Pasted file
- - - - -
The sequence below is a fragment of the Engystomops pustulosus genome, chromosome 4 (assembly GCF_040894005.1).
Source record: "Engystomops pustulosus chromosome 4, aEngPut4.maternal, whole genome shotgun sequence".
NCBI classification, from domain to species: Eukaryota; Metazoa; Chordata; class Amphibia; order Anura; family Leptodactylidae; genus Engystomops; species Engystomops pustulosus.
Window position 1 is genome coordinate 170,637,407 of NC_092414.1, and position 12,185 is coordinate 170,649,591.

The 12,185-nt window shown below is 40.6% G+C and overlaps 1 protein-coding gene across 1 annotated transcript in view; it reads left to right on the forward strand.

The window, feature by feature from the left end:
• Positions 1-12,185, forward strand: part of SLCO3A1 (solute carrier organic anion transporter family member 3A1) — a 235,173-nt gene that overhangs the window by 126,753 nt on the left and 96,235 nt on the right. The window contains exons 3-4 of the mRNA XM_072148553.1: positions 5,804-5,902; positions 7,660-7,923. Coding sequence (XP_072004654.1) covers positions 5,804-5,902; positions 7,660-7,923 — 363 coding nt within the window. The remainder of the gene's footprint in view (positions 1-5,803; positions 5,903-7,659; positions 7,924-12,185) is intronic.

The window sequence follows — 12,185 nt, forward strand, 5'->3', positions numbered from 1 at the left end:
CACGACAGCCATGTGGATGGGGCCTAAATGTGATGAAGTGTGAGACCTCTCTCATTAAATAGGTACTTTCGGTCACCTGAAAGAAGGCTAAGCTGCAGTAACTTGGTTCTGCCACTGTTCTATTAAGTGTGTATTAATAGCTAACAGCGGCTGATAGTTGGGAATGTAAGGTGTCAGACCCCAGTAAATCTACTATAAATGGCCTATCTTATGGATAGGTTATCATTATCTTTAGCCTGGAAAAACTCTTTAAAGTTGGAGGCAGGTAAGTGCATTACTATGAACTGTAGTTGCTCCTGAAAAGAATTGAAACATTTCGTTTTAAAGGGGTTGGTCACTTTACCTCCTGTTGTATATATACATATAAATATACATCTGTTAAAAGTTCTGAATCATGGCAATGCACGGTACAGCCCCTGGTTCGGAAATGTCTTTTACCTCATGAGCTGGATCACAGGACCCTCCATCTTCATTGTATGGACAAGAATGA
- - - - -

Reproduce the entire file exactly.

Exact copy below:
The sequence below is a fragment of the Engystomops pustulosus genome, chromosome 4 (assembly GCF_040894005.1).
Source record: "Engystomops pustulosus chromosome 4, aEngPut4.maternal, whole genome shotgun sequence".
NCBI classification, from domain to species: Eukaryota; Metazoa; Chordata; class Amphibia; order Anura; family Leptodactylidae; genus Engystomops; species Engystomops pustulosus.
Window position 1 is genome coordinate 170,637,407 of NC_092414.1, and position 12,185 is coordinate 170,649,591.

The 12,185-nt window shown below is 40.6% G+C and overlaps 1 protein-coding gene across 1 annotated transcript in view; it reads left to right on the forward strand.

The window, feature by feature from the left end:
• Positions 1-12,185, forward strand: part of SLCO3A1 (solute carrier organic anion transporter family member 3A1) — a 235,173-nt gene that overhangs the window by 126,753 nt on the left and 96,235 nt on the right. The window contains exons 3-4 of the mRNA XM_072148553.1: positions 5,804-5,902; positions 7,660-7,923. Coding sequence (XP_072004654.1) covers positions 5,804-5,902; positions 7,660-7,923 — 363 coding nt within the window. The remainder of the gene's footprint in view (positions 1-5,803; positions 5,903-7,659; positions 7,924-12,185) is intronic.

The window sequence follows — 12,185 nt, forward strand, 5'->3', positions numbered from 1 at the left end:
CACGACAGCCATGTGGATGGGGCCTAAATGTGATGAAGTGTGAGACCTCTCTCATTAAATAGGTACTTTCGGTCACCTGAAAGAAGGCTAAGCTGCAGTAACTTGGTTCTGCCACTGTTCTATTAAGTGTGTATTAATAGCTAACAGCGGCTGATAGTTGGGAATGTAAGGTGTCAGACCCCAGTAAATCTACTATAAATGGCCTATCTTATGGATAGGTTATCATTATCTTTAGCCTGGAAAAACTCTTTAAAGTTGGAGGCAGGTAAGTGCATTACTATGAACTGTAGTTGCTCCTGAAAAGAATTGAAACATTTCGTTTTAAAGGGGTTGGTCACTTTACCTCCTGTTGTATATATACATATAAATATACATCTGTTAAAAGTTCTGAATCATGGCAATGCACGGTACAGCCCCTGGTTCGGAAATGTCTTTTACCTCATGAGCTGGATCACAGGACCCTCCATCTTCATTGTATGGACAAGAATGA